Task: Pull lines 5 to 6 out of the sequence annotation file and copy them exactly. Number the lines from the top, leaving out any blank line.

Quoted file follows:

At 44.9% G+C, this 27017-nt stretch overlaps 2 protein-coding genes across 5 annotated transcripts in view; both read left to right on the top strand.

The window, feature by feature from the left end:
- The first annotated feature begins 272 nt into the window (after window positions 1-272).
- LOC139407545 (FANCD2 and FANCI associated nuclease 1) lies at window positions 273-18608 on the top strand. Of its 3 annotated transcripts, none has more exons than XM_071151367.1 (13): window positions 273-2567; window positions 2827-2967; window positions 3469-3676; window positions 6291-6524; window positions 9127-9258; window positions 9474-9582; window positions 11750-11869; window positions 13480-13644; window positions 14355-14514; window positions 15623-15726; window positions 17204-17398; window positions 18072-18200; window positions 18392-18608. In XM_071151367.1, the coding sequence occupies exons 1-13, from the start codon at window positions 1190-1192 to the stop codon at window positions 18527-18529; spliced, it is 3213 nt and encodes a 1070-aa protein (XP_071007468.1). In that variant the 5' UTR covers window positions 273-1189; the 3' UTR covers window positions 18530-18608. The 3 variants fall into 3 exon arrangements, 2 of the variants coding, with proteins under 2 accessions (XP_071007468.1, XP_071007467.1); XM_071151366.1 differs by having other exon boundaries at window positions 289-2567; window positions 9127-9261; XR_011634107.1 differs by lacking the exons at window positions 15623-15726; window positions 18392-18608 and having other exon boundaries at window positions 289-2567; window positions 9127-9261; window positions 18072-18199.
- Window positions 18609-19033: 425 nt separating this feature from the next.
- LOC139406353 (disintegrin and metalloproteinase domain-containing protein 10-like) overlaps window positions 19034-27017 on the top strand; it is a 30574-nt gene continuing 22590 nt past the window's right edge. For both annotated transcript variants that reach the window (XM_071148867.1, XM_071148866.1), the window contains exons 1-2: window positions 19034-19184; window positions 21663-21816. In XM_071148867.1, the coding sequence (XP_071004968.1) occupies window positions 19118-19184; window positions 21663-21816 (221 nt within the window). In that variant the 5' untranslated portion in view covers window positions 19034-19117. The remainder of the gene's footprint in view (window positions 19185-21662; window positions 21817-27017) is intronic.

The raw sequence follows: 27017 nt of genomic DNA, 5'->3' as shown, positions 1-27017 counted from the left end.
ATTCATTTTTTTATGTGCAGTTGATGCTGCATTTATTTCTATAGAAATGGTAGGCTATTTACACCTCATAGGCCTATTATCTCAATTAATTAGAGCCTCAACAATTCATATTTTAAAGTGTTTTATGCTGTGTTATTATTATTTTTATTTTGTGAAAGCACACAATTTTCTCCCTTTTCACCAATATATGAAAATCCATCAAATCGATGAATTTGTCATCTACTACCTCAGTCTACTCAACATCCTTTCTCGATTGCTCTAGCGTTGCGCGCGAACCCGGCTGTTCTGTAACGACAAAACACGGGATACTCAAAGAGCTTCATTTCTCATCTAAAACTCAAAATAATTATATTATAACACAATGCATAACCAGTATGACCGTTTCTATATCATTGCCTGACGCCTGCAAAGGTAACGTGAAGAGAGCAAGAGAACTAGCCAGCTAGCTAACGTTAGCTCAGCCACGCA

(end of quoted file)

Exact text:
- Window positions 18609-19033: 425 nt separating this feature from the next.
- LOC139406353 (disintegrin and metalloproteinase domain-containing protein 10-like) overlaps window positions 19034-27017 on the top strand; it is a 30574-nt gene continuing 22590 nt past the window's right edge. For both annotated transcript variants that reach the window (XM_071148867.1, XM_071148866.1), the window contains exons 1-2: window positions 19034-19184; window positions 21663-21816. In XM_071148867.1, the coding sequence (XP_071004968.1) occupies window positions 19118-19184; window positions 21663-21816 (221 nt within the window). In that variant the 5' untranslated portion in view covers window positions 19034-19117. The remainder of the gene's footprint in view (window positions 19185-21662; window positions 21817-27017) is intronic.